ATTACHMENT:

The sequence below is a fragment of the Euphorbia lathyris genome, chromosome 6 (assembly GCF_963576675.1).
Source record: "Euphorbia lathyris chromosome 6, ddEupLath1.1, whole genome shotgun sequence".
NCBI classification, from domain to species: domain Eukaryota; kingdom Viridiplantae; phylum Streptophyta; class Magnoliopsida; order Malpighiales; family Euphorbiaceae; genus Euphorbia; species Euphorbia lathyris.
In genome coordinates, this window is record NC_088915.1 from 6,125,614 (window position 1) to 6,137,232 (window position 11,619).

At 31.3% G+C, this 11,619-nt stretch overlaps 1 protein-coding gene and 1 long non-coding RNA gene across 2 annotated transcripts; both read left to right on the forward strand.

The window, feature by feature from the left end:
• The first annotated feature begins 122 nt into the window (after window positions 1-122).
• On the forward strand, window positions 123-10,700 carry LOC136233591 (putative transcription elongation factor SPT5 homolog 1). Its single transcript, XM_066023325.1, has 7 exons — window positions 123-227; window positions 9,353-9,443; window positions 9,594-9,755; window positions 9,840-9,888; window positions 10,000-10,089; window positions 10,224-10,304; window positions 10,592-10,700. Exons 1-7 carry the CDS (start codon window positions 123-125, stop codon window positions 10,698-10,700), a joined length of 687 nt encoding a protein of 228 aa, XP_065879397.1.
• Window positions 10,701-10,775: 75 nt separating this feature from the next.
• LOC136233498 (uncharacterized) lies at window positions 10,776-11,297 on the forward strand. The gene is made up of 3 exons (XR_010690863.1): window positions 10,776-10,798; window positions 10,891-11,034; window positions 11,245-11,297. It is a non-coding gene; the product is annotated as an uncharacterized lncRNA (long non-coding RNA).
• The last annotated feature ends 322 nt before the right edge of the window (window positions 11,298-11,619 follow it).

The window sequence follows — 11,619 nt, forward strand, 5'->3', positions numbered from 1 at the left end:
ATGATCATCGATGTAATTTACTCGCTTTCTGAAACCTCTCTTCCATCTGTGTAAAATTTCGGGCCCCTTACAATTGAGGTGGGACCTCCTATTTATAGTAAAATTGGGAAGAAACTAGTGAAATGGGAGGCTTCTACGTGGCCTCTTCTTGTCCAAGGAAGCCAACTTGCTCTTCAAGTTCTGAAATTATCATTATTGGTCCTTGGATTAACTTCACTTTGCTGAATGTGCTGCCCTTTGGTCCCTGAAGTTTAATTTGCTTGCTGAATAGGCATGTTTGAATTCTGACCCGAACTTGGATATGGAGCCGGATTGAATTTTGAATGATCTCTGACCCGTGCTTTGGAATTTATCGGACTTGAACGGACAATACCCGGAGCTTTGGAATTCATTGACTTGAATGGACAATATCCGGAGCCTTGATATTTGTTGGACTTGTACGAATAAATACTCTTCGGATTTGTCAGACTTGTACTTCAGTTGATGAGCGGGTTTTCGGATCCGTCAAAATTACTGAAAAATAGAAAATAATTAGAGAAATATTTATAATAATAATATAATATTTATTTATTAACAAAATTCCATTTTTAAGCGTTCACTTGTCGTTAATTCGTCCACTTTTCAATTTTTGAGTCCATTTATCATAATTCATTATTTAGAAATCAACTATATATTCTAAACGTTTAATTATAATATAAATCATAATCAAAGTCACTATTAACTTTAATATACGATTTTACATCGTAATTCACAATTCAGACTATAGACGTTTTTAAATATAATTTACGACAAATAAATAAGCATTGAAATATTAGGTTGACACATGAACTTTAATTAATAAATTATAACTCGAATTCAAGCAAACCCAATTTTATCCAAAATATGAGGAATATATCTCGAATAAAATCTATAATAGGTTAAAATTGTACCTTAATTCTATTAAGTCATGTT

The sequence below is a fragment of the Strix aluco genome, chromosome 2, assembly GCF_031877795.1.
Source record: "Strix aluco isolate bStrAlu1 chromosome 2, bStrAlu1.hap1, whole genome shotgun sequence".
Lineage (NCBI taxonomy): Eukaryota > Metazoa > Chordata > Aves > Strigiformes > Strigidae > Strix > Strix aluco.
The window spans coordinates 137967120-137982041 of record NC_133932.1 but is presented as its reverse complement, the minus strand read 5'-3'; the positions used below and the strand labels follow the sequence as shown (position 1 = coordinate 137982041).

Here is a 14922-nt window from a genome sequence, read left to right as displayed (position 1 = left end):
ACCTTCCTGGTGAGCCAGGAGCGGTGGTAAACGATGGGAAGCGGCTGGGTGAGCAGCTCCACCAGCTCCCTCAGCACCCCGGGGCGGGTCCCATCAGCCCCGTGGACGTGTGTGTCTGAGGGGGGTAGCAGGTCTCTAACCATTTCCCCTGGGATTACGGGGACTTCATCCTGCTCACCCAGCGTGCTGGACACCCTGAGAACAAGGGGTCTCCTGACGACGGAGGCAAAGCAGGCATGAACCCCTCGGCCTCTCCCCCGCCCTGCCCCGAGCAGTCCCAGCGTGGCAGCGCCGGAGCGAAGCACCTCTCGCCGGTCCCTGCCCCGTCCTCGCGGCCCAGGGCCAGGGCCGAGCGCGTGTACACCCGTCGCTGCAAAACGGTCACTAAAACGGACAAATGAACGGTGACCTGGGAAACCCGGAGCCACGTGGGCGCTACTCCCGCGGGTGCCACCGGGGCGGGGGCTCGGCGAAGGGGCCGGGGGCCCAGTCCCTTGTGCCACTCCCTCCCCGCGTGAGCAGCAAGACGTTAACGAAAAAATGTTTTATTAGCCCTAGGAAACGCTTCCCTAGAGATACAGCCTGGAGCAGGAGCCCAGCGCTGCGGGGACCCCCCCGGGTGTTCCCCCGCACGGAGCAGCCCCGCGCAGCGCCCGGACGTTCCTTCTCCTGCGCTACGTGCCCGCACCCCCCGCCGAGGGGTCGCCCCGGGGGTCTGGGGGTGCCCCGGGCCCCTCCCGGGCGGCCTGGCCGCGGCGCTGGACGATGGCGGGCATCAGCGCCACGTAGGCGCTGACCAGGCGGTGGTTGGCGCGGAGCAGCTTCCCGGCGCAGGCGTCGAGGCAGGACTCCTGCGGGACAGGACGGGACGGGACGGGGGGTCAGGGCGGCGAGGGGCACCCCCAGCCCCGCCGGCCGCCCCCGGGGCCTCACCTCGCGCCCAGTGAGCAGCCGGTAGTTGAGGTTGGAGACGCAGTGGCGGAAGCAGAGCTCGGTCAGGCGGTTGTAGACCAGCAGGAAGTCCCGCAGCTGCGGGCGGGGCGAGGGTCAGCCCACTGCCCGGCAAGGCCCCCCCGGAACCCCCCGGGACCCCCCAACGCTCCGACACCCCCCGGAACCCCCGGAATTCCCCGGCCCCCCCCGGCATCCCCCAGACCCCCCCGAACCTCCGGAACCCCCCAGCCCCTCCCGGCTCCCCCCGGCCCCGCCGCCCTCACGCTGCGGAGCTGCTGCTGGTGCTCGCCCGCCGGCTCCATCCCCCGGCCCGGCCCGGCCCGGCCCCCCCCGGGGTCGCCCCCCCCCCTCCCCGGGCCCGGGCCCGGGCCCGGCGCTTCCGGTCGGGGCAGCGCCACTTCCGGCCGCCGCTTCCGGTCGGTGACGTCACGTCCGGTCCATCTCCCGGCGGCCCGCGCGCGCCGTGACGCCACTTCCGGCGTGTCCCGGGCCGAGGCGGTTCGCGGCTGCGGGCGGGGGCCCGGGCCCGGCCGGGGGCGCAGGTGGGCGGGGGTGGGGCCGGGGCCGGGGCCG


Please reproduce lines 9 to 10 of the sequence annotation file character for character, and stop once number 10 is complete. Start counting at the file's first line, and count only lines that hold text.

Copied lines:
• Window positions 10,701-10,775: 75 nt separating this feature from the next.
• LOC136233498 (uncharacterized) lies at window positions 10,776-11,297 on the forward strand. The gene is made up of 3 exons (XR_010690863.1): window positions 10,776-10,798; window positions 10,891-11,034; window positions 11,245-11,297. It is a non-coding gene; the product is annotated as an uncharacterized lncRNA (long non-coding RNA).